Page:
- The annual limit (the maximum amount which you can pay into a pension and receive tax relief) is to equal to your earnings or £50,000 which ever is lower.
- Income tax relief on pension contributions will be at pension savers’ highest marginal rate. This includes 40% and 50% income tax payers.
- However, it is possible to offset contributions in excess of £50,000 against unused allowances from previous years under a three-year carry forward provision - subject to a number of rules. This means that it is feasable for someone to make a tax relievable pension contribution of up to £200,000 in a tax year, although individuals would still also be capped at 100% of net relevant earnings for receiving the tax relief.
So what's the rush?
Technically there's not a rush although rumours have circulated (as they do before every Budget or Autumn Statement) that the Chancellor may abolish higher rate income tax relief on personal pension contributions in his Autumn statement on 29th November.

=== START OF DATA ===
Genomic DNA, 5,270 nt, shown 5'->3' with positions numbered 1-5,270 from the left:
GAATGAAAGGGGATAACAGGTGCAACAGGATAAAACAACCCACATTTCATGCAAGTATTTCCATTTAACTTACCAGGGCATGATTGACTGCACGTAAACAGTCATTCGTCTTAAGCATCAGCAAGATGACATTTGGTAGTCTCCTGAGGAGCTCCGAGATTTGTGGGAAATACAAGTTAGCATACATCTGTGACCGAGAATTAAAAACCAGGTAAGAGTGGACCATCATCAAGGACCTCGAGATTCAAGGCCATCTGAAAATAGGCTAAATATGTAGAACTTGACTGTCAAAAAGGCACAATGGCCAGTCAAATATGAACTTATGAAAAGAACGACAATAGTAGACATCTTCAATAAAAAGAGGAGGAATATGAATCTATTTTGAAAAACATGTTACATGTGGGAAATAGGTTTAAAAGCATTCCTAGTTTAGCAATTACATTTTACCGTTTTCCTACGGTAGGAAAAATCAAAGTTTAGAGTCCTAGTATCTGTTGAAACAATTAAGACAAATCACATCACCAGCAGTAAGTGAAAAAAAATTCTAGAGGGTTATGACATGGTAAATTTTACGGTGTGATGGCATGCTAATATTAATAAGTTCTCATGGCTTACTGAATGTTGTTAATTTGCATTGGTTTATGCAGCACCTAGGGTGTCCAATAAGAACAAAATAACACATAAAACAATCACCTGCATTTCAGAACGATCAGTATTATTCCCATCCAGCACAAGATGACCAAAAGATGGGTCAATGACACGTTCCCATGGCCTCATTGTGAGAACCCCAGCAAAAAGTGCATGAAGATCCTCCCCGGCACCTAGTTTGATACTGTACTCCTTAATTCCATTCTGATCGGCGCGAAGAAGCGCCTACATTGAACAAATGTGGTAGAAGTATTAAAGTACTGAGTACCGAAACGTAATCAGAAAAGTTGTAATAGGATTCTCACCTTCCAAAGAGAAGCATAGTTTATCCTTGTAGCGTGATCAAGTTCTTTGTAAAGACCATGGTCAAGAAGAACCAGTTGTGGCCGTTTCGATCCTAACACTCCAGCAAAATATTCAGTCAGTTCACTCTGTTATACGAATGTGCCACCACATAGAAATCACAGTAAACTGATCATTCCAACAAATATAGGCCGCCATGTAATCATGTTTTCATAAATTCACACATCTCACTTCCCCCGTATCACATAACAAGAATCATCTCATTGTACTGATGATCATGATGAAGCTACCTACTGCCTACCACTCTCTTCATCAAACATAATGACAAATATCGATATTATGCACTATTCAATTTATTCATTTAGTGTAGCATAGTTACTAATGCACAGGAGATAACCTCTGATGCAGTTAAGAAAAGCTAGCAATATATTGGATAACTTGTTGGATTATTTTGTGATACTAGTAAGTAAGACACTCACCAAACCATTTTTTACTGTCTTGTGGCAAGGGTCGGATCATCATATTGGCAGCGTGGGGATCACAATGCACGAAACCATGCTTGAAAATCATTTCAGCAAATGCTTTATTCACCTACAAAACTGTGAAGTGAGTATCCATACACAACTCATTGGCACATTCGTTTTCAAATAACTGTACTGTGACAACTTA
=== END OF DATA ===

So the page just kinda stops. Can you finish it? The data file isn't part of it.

Consequently, some financial advisers have been advising their clients who are higher rate taxpayers and who are thinking of making a pension contribution this tax year to consider doing so before 29 November.
Previous changes to higher rate tax relief on pension contributions has taken immediate affect when announced which meant that higher rate tax payers missed out of valuable tax relief. Having said this, tax should never be a sole reason to do anything and it's dangerous to act upon rumour. However, if you are a high rate tax payer and plan on making large scale pension contributions this tax year then you might decide to bring the outlay forward to be on the safe side.But I must stress that there is no hard evidence that the Chancellor, George Osborne, will abolish higher rate income tax relief on pension contributions on 29th November.
Speak to a financial adviser before doing anything.
(update 30th Novemeber: there were no announced changes to pension legislation in the Autumn Statement. So you can still take full advantage of this money tip but without the rush)